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Most people think of electronics and gardening as two very distinct hobbies, belonging to two very different worlds. But there are some striking similarities.
Today we are joined by Lou and Ed from Friche: an art and design studio working towards eco-structures for urban spaces, and our neighbours in our workspace in Bermondsey. Lou and Ed encourage us to re-think the arbitrary distinction we draw between ‘natural’ and ‘manmade’ environments, and to learn to see the resources and materials we use as a connection between the two. Drawing attention to the processes of growing, they create indoor and outdoor green spaces that are co-designed with communities to suit their needs.
We talk about how these ideas can be applied to the problem of e-waste. Many people forget that their phone contains many naturally-occurring minerals and materials, and the labour of manufacturing is just as invisible to us as the processes used to grow our food. At the Restart Project, we like to see ourselves a bit like ‘permaculture for electronics’.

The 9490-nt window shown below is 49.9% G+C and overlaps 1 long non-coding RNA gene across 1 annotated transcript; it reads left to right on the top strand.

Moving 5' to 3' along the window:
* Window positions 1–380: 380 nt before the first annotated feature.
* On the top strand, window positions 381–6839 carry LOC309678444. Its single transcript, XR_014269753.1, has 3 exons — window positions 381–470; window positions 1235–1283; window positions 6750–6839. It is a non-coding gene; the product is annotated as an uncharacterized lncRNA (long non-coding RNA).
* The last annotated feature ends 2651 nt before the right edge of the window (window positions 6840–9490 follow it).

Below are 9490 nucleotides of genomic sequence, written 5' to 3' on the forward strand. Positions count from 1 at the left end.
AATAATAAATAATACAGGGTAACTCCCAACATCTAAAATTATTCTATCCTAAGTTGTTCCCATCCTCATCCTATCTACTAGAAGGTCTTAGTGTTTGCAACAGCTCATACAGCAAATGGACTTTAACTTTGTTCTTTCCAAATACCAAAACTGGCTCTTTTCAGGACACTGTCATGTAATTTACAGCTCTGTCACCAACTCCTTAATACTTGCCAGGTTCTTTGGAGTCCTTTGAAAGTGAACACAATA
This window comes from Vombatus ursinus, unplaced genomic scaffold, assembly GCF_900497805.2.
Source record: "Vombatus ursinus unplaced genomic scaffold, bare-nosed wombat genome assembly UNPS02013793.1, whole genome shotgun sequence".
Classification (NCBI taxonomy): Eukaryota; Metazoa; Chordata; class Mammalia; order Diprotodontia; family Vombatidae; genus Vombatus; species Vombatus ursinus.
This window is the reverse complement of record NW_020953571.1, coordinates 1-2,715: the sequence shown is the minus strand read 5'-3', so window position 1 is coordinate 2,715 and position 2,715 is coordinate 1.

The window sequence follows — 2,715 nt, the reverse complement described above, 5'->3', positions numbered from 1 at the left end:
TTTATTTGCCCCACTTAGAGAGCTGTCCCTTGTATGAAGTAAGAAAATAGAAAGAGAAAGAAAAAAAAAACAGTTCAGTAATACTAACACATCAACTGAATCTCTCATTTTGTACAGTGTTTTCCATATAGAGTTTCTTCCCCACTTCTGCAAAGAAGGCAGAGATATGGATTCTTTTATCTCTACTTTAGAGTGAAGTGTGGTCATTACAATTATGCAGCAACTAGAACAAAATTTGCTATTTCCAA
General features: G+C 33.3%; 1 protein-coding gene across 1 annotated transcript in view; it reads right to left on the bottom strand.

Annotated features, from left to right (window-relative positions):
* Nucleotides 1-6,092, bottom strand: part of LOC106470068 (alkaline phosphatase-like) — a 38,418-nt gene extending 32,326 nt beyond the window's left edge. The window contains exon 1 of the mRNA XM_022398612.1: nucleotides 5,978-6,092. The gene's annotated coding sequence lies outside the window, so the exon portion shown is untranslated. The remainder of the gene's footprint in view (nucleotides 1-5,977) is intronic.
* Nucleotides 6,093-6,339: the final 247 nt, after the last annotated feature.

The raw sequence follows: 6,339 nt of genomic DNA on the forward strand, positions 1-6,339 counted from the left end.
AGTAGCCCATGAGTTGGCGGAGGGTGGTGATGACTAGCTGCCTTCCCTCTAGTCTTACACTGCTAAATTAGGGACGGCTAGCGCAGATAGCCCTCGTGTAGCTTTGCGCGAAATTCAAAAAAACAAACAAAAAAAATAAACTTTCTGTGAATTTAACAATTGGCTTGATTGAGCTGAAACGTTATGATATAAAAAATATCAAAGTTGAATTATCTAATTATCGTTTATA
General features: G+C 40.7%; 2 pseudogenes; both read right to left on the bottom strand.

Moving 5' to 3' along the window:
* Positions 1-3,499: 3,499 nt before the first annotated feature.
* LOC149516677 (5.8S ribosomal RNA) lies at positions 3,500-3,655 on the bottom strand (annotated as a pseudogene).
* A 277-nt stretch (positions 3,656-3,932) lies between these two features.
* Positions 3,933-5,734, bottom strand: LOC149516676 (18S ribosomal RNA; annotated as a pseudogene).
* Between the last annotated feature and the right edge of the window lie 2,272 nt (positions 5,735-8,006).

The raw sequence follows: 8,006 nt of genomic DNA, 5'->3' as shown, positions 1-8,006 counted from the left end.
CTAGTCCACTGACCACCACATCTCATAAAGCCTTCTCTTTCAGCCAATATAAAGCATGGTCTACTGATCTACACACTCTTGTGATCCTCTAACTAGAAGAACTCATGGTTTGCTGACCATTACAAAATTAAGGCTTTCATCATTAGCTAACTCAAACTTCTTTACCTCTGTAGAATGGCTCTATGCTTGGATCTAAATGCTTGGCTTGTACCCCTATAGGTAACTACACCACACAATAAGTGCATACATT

There is another fascinating parallel between the worlds of the Gardener and that of the electronic Tinkerer. Ed and Lou explain the ways in which tree roots can actually communicate with each other along fungal networks called Mycelium, which function a bit like cables. Trees can pass nutrients through these networks to smaller sapling plants that cannot reach the sunlight, and send chemical signals a bit like we might send an instant message.
Finally, Lou and Ed talk us through the processes and equipment of hydroponics. From electric toothbrushes to large-scale LED-lit greenhouses, growing today is inextricably linked to technology. The idea that natural and built environments exist in separate spheres is well and truly out of date.